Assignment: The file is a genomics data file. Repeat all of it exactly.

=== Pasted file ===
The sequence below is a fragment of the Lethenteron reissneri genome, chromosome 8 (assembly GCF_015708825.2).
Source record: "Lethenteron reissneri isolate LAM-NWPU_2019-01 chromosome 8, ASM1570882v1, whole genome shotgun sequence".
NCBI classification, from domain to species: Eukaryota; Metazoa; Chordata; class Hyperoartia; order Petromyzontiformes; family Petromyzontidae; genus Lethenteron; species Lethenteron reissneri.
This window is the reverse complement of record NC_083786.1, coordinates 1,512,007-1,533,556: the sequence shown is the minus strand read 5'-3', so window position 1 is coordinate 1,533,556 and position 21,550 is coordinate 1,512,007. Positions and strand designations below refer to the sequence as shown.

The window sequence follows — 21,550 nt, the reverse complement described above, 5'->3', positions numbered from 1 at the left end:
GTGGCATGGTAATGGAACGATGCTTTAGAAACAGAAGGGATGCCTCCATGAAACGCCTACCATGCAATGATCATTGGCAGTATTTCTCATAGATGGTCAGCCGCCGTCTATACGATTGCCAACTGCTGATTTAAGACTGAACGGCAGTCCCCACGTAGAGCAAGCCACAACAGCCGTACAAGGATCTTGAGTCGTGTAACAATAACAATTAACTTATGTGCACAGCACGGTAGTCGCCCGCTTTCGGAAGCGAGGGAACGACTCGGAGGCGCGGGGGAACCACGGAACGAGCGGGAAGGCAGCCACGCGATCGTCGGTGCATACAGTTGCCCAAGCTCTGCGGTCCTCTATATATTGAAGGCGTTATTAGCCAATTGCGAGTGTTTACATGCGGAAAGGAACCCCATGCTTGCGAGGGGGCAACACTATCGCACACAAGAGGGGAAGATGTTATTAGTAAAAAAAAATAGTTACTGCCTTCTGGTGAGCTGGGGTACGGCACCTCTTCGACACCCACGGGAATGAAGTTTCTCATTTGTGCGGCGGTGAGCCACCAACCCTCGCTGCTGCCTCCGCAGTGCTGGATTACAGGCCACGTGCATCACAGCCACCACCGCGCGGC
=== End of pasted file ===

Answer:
The sequence below is a fragment of the Lethenteron reissneri genome, chromosome 8 (assembly GCF_015708825.2).
Source record: "Lethenteron reissneri isolate LAM-NWPU_2019-01 chromosome 8, ASM1570882v1, whole genome shotgun sequence".
NCBI classification, from domain to species: Eukaryota; Metazoa; Chordata; class Hyperoartia; order Petromyzontiformes; family Petromyzontidae; genus Lethenteron; species Lethenteron reissneri.
This window is the reverse complement of record NC_083786.1, coordinates 1,512,007-1,533,556: the sequence shown is the minus strand read 5'-3', so window position 1 is coordinate 1,533,556 and position 21,550 is coordinate 1,512,007. Positions and strand designations below refer to the sequence as shown.

The window sequence follows — 21,550 nt, the reverse complement described above, 5'->3', positions numbered from 1 at the left end:
GTGGCATGGTAATGGAACGATGCTTTAGAAACAGAAGGGATGCCTCCATGAAACGCCTACCATGCAATGATCATTGGCAGTATTTCTCATAGATGGTCAGCCGCCGTCTATACGATTGCCAACTGCTGATTTAAGACTGAACGGCAGTCCCCACGTAGAGCAAGCCACAACAGCCGTACAAGGATCTTGAGTCGTGTAACAATAACAATTAACTTATGTGCACAGCACGGTAGTCGCCCGCTTTCGGAAGCGAGGGAACGACTCGGAGGCGCGGGGGAACCACGGAACGAGCGGGAAGGCAGCCACGCGATCGTCGGTGCATACAGTTGCCCAAGCTCTGCGGTCCTCTATATATTGAAGGCGTTATTAGCCAATTGCGAGTGTTTACATGCGGAAAGGAACCCCATGCTTGCGAGGGGGCAACACTATCGCACACAAGAGGGGAAGATGTTATTAGTAAAAAAAAATAGTTACTGCCTTCTGGTGAGCTGGGGTACGGCACCTCTTCGACACCCACGGGAATGAAGTTTCTCATTTGTGCGGCGGTGAGCCACCAACCCTCGCTGCTGCCTCCGCAGTGCTGGATTACAGGCCACGTGCATCACAGCCACCACCGCGCGGC